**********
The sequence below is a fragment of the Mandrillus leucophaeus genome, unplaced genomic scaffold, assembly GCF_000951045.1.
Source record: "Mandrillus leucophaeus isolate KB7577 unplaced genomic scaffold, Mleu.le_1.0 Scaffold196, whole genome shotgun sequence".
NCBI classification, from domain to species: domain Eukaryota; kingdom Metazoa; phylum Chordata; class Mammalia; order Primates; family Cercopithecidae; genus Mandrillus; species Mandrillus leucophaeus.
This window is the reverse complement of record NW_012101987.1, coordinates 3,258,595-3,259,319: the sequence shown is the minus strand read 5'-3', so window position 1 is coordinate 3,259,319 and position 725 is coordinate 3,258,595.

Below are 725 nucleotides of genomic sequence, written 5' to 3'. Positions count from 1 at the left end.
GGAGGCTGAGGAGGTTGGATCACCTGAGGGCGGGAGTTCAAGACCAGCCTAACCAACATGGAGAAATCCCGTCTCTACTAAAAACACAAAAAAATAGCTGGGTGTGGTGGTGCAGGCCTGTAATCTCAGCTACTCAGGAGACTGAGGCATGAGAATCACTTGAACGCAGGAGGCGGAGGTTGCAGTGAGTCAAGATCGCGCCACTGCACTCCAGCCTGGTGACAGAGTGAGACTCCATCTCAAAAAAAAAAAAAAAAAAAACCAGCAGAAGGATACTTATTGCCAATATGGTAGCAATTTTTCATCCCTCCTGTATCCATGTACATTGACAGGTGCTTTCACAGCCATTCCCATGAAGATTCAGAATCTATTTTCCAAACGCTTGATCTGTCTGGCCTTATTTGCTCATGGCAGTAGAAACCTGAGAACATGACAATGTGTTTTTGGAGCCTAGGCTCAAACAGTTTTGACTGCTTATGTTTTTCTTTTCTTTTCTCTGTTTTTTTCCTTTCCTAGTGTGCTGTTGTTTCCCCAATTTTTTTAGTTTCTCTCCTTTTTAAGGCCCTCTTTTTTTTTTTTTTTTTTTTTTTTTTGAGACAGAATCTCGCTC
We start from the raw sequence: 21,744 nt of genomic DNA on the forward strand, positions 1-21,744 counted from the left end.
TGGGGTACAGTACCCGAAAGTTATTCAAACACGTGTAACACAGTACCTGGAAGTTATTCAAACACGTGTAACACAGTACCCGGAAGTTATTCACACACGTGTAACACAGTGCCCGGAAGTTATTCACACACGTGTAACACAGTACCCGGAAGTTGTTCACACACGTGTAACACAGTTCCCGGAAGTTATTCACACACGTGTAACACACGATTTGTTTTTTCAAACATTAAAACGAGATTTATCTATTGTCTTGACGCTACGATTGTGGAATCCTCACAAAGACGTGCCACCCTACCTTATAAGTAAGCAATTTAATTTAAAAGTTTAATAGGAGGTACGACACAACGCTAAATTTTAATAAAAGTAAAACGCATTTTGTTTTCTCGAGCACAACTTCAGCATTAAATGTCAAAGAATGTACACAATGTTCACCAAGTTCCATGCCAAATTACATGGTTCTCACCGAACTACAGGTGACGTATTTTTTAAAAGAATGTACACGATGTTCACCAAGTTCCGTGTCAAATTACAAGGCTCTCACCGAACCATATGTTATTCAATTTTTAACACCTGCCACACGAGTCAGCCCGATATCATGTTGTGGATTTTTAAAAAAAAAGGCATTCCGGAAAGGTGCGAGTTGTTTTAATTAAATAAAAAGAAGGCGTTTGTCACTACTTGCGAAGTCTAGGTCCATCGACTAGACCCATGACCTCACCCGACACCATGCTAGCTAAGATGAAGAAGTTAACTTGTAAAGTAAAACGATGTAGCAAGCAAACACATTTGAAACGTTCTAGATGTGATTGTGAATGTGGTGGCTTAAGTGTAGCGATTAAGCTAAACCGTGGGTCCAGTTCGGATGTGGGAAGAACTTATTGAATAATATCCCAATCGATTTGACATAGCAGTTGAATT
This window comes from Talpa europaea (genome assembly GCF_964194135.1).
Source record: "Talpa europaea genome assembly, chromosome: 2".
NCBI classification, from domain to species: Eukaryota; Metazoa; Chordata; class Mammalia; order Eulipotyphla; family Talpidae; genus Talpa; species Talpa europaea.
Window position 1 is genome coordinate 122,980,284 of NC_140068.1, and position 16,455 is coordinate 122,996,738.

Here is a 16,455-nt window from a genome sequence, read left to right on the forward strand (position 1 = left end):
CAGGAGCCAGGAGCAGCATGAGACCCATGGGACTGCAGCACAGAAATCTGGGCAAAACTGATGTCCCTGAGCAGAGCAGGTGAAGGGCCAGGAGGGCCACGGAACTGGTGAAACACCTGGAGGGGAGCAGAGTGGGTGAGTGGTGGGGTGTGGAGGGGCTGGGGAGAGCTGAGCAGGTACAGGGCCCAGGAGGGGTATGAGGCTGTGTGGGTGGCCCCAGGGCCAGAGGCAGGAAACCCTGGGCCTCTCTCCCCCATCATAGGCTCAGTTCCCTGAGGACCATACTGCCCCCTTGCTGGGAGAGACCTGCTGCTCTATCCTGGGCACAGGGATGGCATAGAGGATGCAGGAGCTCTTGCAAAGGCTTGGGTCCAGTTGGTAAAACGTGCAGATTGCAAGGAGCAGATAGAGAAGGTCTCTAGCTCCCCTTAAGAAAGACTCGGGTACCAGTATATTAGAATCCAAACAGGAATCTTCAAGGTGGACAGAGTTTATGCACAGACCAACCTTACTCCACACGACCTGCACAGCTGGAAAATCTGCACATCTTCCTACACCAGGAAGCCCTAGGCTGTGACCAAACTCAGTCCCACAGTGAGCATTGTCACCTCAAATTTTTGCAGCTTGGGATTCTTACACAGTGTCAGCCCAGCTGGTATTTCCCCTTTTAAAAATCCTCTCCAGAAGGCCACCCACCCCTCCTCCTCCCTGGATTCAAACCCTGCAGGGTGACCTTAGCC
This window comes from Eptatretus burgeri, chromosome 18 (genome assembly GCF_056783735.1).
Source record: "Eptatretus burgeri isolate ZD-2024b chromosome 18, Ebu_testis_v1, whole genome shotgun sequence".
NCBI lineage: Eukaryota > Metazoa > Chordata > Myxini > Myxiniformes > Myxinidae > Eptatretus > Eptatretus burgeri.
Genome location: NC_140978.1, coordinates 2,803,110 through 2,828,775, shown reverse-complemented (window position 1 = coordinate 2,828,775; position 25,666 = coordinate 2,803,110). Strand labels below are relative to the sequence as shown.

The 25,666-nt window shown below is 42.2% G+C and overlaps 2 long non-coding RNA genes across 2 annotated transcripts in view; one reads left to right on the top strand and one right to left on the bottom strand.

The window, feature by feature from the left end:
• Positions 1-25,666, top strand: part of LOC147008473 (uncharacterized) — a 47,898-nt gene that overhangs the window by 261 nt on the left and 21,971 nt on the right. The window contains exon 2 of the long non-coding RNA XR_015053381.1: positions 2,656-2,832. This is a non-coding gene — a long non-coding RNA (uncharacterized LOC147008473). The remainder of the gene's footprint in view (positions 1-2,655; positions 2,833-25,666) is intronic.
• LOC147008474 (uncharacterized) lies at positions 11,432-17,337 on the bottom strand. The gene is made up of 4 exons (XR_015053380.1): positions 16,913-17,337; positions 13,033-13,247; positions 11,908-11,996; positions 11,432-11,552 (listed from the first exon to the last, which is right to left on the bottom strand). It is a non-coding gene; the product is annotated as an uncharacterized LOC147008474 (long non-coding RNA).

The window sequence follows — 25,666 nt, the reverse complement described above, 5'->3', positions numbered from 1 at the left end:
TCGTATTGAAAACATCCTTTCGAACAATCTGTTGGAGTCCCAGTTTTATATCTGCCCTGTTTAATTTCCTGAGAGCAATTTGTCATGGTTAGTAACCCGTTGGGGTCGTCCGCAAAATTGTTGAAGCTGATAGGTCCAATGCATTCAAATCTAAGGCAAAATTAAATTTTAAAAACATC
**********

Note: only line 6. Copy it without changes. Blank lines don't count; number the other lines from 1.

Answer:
GGAGGCTGAGGAGGTTGGATCACCTGAGGGCGGGAGTTCAAGACCAGCCTAACCAACATGGAGAAATCCCGTCTCTACTAAAAACACAAAAAAATAGCTGGGTGTGGTGGTGCAGGCCTGTAATCTCAGCTACTCAGGAGACTGAGGCATGAGAATCACTTGAACGCAGGAGGCGGAGGTTGCAGTGAGTCAAGATCGCGCCACTGCACTCCAGCCTGGTGACAGAGTGAGACTCCATCTCAAAAAAAAAAAAAAAAAAAACCAGCAGAAGGATACTTATTGCCAATATGGTAGCAATTTTTCATCCCTCCTGTATCCATGTACATTGACAGGTGCTTTCACAGCCATTCCCATGAAGATTCAGAATCTATTTTCCAAACGCTTGATCTGTCTGGCCTTATTTGCTCATGGCAGTAGAAACCTGAGAACATGACAATGTGTTTTTGGAGCCTAGGCTCAAACAGTTTTGACTGCTTATGTTTTTCTTTTCTTTTCTCTGTTTTTTTCCTTTCCTAGTGTGCTGTTGTTTCCCCAATTTTTTTAGTTTCTCTCCTTTTTAAGGCCCTCTTTTTTTTTTTTTTTTTTTTTTTTTTGAGACAGAATCTCGCTC